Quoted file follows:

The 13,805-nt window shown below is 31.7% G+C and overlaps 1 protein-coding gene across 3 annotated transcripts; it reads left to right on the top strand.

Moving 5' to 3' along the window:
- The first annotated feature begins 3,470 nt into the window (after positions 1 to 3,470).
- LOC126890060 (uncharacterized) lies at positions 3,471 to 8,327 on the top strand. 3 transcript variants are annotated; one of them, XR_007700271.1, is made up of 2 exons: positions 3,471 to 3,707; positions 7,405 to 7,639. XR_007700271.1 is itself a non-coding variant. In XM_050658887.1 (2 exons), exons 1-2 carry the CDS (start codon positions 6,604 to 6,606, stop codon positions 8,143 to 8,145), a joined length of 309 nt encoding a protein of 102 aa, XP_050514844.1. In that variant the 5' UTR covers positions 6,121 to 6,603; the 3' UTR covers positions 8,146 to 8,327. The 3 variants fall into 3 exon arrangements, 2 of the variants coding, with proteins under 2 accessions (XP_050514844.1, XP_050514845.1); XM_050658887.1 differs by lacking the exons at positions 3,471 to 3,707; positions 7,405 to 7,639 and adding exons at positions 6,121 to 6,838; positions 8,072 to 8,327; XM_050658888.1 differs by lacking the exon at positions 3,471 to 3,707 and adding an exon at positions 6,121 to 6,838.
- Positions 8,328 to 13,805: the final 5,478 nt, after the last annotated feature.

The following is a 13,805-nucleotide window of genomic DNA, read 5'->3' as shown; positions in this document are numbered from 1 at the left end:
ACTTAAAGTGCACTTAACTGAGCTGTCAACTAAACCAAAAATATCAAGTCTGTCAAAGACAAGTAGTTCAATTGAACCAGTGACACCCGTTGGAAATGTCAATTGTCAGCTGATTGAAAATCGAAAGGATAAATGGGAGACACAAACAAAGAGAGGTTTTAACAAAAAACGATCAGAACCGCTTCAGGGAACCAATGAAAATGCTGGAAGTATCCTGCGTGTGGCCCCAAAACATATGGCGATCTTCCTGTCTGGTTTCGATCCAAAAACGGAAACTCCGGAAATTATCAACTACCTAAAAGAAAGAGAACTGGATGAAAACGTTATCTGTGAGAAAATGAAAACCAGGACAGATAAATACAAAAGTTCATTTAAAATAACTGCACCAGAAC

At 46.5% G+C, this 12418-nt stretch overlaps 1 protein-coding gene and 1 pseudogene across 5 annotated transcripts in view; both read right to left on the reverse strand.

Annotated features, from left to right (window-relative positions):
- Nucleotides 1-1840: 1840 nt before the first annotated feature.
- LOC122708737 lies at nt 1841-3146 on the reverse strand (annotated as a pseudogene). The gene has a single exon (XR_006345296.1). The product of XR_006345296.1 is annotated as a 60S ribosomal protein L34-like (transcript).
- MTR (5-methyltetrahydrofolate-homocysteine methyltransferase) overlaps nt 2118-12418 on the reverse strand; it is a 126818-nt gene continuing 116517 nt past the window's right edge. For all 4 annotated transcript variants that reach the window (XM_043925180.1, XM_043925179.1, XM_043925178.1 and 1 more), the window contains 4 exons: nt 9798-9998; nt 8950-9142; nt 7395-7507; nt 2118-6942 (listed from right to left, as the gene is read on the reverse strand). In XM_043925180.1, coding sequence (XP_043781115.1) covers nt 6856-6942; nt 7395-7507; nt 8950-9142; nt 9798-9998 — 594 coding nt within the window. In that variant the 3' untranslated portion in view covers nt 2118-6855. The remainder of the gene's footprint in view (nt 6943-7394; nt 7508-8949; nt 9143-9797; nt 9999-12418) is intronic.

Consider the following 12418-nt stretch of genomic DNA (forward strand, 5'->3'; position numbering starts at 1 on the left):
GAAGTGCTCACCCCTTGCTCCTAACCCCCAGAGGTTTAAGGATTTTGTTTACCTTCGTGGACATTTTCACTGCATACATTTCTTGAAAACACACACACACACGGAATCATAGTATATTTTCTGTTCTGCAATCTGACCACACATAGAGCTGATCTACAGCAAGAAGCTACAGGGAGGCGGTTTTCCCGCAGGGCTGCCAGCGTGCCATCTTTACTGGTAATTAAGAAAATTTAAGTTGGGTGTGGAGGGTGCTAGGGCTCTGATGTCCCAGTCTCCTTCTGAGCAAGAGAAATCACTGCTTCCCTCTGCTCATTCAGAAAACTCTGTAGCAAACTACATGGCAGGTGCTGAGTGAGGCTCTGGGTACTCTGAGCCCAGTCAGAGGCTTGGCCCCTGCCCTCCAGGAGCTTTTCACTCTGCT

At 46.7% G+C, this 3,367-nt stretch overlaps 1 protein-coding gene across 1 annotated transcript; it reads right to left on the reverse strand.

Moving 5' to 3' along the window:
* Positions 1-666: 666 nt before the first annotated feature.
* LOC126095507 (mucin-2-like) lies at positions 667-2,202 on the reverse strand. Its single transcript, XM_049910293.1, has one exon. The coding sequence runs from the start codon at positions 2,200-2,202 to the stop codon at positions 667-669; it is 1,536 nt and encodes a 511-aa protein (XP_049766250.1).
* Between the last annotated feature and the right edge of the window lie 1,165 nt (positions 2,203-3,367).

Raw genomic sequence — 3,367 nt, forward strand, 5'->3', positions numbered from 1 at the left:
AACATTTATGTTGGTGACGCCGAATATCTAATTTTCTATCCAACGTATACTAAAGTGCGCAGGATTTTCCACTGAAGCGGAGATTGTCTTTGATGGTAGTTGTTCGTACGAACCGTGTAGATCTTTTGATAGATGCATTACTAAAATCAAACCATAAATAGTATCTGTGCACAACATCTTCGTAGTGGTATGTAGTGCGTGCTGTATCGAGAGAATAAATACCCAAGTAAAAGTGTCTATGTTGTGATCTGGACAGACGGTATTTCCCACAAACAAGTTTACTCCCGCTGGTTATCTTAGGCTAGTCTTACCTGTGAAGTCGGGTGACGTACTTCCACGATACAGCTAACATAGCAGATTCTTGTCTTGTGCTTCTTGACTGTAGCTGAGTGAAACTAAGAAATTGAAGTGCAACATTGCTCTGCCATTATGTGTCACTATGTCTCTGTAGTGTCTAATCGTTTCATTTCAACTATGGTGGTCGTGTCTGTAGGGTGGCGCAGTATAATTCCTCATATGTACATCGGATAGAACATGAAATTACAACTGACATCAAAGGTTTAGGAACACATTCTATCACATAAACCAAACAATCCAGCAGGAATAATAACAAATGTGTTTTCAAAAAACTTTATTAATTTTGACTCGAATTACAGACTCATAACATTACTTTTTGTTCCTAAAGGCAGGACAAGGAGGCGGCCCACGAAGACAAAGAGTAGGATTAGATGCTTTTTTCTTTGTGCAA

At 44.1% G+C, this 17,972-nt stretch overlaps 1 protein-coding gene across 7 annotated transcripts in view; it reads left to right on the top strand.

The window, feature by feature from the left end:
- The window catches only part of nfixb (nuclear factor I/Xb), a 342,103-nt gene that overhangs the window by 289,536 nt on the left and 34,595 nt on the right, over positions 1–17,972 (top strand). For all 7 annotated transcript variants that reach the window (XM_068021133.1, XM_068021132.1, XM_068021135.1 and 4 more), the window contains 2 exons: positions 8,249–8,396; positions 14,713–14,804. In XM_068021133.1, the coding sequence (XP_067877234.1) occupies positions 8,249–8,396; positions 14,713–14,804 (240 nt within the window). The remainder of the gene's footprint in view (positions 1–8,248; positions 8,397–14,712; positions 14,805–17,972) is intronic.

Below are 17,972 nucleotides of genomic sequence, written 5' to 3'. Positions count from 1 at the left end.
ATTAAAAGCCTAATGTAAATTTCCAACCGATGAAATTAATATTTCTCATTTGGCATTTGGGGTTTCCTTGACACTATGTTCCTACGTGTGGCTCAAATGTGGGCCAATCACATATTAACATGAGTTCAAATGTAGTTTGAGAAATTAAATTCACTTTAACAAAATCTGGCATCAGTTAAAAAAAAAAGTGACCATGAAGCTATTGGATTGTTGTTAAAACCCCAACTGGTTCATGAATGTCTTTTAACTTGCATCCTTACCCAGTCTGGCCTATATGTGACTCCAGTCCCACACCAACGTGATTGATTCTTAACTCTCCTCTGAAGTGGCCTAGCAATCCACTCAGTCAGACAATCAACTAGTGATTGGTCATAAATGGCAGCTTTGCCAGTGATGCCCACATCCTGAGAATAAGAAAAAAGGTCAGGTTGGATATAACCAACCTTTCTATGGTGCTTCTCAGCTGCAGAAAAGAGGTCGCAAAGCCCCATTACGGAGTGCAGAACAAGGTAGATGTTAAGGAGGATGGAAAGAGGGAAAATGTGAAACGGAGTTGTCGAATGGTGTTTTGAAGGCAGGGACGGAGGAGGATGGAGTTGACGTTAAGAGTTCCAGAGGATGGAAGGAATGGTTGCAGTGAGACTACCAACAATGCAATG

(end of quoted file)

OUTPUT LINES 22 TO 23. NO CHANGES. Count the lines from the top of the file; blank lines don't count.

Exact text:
At 44.1% G+C, this 17,972-nt stretch overlaps 1 protein-coding gene across 7 annotated transcripts in view; it reads left to right on the top strand.

The window, feature by feature from the left end: